Pouring of SOCKETFAST Compound into the Socket. d. any degreased area of the rope below the socket should be re-lubricated. Movement of the newly poured sockets may damage the soft resin and reduce the efficiency of the termination. e. After removing the rope from the vice and inspection for penentration. Do not move newly poured sockets for at least 10 minutes. c. WARNING Do not pull test poured resin sockets until a minimum of one hour has passed since the pour was completed.S9086-UU-STM-010/CH-613R3 b. Figure 613-1-30A. Poured resin sockets that have been poured in accordance with the above procedures shall be pull tested 613-42 . Visually check the pour for penetration of the resin into the socket bottom by removing the rope from the vise and removing the fireclay or putty. WARNING The newly poured sockets should not be moved for a minimum of 10 minutes after the material in the socket has gelled.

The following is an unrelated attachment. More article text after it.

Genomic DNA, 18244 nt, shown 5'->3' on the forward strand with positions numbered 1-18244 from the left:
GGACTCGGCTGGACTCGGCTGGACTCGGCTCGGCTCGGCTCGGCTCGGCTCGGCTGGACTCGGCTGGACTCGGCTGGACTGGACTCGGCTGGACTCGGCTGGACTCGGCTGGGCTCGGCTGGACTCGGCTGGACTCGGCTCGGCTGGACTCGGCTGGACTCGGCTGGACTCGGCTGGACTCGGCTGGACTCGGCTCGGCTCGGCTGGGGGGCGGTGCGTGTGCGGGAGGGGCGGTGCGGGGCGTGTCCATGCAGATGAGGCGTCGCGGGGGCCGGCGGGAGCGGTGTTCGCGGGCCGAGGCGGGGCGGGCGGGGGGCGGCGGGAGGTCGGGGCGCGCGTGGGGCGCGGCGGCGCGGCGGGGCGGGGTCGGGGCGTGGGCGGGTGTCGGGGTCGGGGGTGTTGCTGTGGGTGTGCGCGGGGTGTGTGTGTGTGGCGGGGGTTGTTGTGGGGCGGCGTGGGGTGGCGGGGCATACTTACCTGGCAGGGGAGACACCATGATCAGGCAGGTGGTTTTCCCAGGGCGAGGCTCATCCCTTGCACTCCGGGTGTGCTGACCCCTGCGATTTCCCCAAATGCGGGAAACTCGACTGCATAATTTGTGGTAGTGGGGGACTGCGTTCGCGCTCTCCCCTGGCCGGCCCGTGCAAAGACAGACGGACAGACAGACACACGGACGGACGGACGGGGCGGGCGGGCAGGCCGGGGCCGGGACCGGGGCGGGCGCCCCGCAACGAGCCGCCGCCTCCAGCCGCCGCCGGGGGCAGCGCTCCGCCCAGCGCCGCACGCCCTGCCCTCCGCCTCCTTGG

Sockets with some protrusion of the wire ends at the top of the basket are also acceptable.S9086-UU-STM-010/CH-613R3 and held for 10 minutes at 40% of the minimum breaking strength of the wire rope (i. elongated pin holes. 2. Upon loading.e.11.4 In-Service Sockets. This is normal. provided that the wires at the top part of the basket are covered with resin and that there is indication that the resin has penetrated to the bottom of the basket. particularly with large sockets and high ambient temperatures. medical and environmental reasons. apply wire rope grease (MIL-G-18458) to the rope at the socket base. cut the rope close to the nose end of the socket and press the cone out of the socket. f. and are the result of heat stresses upon a thin layer of unreinforced resin covering the tops of the wires. 5. Select only sockets that have been cleaned and passed a Magnetic Particle Inspection by a qualified technician and performed in accordance with ASTM E709.3. Select only sockets that do not show any signs of overloading or wear on the socket pin. Select sockets that are not distorted. undersize pins.11. (See Table 613–1–1 for 6 x 19 and 6 x 37 wire rope). 3. Shrinkage of the resin cone may leave a gap between the resin cone and the socket wall. 613-1. Resin sockets are not affected by oils. bent or deformed. 613-1. After the pull test of the assembly has been conducted. 613-43 . 1.3. The rope can be put into service of proof loaded one hour after the material in the socket has gelled. This in no way affects the efficiency of the assembly. the resin cone will be seated in the socket. The crazing does not affect the strength of the termination within a socket. grease or salt water. WARNING Heat is not recommended as a means to remove the resin cone for metallurgical.11. Do not use sockets that show discoloration from excessive heating.5 System Applicability The information and procedures for assembling and testing wire rope poured resin sockets is provided as general guidance. Cracks that may appear on the top of the cured resin cone are surface crazing only. and on any rope section where the original lubricant may have been removed. All in-service poured resin sockets that are functioning satisfactorily should be considered satisfactory for continued use. Select only sockets that are free from nicks. etc.. Contact the Life Cycle Engineering Manager (LCEM) or In-Service Engineering Agent (ISEA) to determine applicability to specific systems. 613-1. Resin sockets should not be used in environments of strong caustic or acid solutions. Sockets having these indications shall not be used. 6. 4. gouges and abrasions.3.e. Do not use sockets that show any sign of welding. b. i. Testing activity shall provide record of the pull test to the USN activity. When selecting a socket fro re-use please follow the following procedures: a. In order to remove the resin cone. Indicators may be repaired by lightly grinding until surfaces are smooth provided they do not reduce the dimension by more than 10% of the nominal catalog dimension.6 Re-use of Poured Resin Socket. 40% of the acceptance breaking strength per Fed Spec RR-W-410.